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HBase, mail # user - How to config hbase0.94.2 to retain deleted data


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Re: How to config hbase0.94.2 to retain deleted data
lars hofhansl 2012-10-23, 18:47
Maybe this should be stated more clearly in the documentation.

If you need to perform time range queries (Scans/Gets as of time T) and you want those to be correct even when data was marked for delete you need this enabled.
If you do not care about the history of your data or you do not delete data you won't need it.

This has nothing to do with how the cells were marked for delete (by the entire column family, column, or version). Versioning is done per cell in HBase.

________________________________
 From: Michael Segel <[EMAIL PROTECTED]>
To: [EMAIL PROTECTED]; lars hofhansl <[EMAIL PROTECTED]>
Sent: Tuesday, October 23, 2012 11:40 AM
Subject: Re: How to config hbase0.94.2 to retain deleted data
 
Lars,

No, that is not what I am suggesting.

Perhaps I am missing something. Was the OP interested in cells or in row deletes.?

Two different issues.

On Oct 23, 2012, at 1:35 PM, lars hofhansl <[EMAIL PROTECTED]> wrote:

> HBase has time range queries. You can say "give me the data as of time T" or "give me the data between X and Y". How far back you want to retain your data is specified via TTL and VERSIONS.
>
> But... If you delete the data at T+X (X>0), a query as of time T won't return anything, even though at T the data was still there.
>
> If you don't use TTL and/or VERSIONS in HBase you won't need this feature.
>
> If you do use these you're doing so because you want get to the older data. And you delete stuff, chances are you want KEEP_DELETED_CELLS enabled.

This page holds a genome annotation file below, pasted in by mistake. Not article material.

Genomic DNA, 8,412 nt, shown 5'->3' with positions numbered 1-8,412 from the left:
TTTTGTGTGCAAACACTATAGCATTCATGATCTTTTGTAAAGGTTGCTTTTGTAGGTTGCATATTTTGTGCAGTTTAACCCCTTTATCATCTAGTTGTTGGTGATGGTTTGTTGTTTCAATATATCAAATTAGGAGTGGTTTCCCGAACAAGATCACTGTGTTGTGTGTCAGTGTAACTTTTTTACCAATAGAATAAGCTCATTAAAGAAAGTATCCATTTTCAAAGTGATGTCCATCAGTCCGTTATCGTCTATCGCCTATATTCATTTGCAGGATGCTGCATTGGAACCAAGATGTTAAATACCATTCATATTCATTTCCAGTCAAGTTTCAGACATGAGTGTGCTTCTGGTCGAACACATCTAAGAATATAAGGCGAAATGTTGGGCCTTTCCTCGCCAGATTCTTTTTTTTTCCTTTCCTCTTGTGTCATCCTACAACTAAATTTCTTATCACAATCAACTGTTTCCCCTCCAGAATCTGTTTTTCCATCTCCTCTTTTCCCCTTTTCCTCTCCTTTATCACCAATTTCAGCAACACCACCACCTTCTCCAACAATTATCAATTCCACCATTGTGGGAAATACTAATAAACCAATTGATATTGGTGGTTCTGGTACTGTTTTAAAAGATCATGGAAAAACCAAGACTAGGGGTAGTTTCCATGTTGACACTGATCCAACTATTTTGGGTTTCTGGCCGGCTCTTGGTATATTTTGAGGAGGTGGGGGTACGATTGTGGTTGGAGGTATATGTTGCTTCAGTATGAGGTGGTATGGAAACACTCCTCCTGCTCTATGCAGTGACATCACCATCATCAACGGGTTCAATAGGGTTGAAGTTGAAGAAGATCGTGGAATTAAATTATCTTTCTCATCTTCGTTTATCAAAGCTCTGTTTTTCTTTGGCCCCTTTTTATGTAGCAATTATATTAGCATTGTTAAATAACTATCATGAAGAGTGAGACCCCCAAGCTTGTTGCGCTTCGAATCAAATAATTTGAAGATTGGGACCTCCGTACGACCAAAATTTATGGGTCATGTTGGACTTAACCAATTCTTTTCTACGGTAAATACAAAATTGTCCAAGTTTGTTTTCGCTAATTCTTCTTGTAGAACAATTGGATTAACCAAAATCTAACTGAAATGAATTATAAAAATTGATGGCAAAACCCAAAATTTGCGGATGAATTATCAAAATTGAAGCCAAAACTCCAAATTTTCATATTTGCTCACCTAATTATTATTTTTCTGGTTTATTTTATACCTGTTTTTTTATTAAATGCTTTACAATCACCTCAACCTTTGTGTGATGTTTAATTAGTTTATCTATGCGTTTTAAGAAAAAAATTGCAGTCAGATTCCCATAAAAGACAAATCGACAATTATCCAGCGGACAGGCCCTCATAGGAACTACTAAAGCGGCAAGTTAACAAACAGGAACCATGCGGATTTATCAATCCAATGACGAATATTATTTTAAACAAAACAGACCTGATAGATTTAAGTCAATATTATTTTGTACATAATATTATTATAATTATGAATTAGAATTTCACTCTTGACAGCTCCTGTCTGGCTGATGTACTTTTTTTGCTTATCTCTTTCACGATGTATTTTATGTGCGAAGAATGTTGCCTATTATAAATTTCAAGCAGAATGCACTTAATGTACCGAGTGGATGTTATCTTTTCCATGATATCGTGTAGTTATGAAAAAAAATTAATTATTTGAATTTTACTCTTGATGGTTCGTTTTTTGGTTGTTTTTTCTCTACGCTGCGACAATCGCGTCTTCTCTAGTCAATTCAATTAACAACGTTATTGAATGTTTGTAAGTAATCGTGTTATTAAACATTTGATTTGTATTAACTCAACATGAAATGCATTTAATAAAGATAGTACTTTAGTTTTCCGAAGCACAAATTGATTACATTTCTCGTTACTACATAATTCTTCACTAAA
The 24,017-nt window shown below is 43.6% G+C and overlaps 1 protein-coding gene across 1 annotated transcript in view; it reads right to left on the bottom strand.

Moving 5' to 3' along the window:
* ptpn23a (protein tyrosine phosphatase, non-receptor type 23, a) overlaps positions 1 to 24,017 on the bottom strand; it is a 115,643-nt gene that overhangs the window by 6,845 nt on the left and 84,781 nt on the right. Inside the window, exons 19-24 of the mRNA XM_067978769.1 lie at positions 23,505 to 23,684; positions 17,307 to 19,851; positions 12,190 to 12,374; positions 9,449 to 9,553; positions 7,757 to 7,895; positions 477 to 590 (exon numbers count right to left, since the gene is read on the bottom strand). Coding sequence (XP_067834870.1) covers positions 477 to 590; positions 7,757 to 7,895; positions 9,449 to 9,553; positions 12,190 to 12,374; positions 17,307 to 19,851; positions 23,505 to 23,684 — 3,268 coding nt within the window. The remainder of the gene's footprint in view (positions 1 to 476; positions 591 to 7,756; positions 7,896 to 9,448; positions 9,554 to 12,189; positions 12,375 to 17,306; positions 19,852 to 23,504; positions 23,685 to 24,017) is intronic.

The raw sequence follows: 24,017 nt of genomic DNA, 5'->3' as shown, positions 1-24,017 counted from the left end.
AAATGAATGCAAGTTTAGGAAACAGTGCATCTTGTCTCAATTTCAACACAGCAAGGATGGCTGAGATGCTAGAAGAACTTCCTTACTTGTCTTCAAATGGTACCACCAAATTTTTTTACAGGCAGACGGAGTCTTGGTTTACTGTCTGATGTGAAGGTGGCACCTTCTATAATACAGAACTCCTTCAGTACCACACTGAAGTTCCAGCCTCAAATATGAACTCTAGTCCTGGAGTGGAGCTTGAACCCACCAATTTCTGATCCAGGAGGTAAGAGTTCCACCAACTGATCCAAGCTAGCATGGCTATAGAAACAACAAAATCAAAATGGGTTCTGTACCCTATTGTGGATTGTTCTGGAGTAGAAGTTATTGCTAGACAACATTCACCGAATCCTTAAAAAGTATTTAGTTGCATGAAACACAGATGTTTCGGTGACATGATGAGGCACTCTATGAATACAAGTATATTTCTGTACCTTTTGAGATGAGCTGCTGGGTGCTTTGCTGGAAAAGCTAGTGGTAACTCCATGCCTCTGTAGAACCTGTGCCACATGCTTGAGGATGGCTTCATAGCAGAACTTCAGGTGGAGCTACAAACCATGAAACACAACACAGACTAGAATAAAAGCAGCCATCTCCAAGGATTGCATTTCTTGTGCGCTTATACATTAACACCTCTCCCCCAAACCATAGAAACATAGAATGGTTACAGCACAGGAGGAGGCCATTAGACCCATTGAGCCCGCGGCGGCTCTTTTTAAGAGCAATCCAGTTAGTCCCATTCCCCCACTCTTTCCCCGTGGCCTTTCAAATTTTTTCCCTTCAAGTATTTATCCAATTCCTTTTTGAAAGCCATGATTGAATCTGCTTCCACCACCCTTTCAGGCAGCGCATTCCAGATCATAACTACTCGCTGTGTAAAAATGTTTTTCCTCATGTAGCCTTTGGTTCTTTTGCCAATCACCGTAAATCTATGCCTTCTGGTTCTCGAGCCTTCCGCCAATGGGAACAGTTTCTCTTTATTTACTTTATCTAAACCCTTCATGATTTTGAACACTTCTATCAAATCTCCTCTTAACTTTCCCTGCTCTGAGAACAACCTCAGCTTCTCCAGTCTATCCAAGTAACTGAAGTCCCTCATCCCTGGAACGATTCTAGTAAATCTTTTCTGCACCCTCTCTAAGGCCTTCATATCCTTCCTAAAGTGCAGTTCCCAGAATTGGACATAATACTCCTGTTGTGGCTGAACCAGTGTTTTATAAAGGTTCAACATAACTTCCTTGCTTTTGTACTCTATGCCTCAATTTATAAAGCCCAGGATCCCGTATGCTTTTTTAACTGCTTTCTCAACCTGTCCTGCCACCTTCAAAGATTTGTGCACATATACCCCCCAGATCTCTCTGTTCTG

> So within the boundaries specified by TTL/VERSIONS you can get to the data as of any time.
>
>
> By your logic nobody should use TTL/VERSIONS, which is nonsense.
>
>
>
> ________________________________
> From: Michael Segel <[EMAIL PROTECTED]>
> To: lars hofhansl <[EMAIL PROTECTED]>
> Cc: "[EMAIL PROTECTED]" <[EMAIL PROTECTED]>
> Sent: Tuesday, October 23, 2012 4:41 AM
> Subject: Re: How to config hbase0.94.2 to retain deleted data
>
> "Deleted cells are still subject to TTL and there will never be more than "maximum number of versions" deleted cells. A new "raw" scan options returns all deleted rows and the delete markers. "
>
> This is different from the idea suggested by the OP. Here deleted cells still get deleted. Just that when the compaction flag comes along, its told to ignore them.
>
> So if I say a column can have 3 versions (cells) then if I insert another value for that row:column key, I push that deleted cell down the stack.  Enough times, its gone.
>
> In theory, this feature would be useful if I wanted an OLTP implementation on top of HBase. It would allow the transaction to bridge a compaction cycle. However, that's pretty much it.
>
> This feature doesn't translate well beyond this.
>
> It also begs the following:  How do I handle a long transaction (OLTP)  timeouts, and isolation levels?
>
> If you look at this at the row level... definitely not a good idea. Think of fat clogging an artery.

> On Oct 23, 2012, at 12:22 AM, lars hofhansl <[EMAIL PROTECTED]> wrote:
>
>> http://hbase.apache.org/book/cf.keep.deleted.html
>>
>> Without it you cannot do correct as-of-time queries when it comes to deletes.
>>
>> -- Lars
>>
>> From: Michael Segel <[EMAIL PROTECTED]>
>> To: [EMAIL PROTECTED]; lars hofhansl <[EMAIL PROTECTED]>
>> Sent: Monday, October 22, 2012 9:18 PM
>> Subject: Re: How to config hbase0.94.2 to retain deleted data
>>
>>>
>>> Curious, why do you think this is better than using the keep-deleted-cells feature?
>>> (It might well be, just curious)
>>
>> Ok... so what exactly does this feature mean?
>>
>> Suppose I have 500 rows within a region. I set this feature to be true.
>> I do a massive delete and there are only 50 rows left standing.
>>
>> So if I do a count of the number of rows in the region, I see only 50, yet if I compact the table, its still full.
>>
>> Granted I'm talking about rows and not cells, but the idea is the same. IMHO you're asking for more headaches that you solve.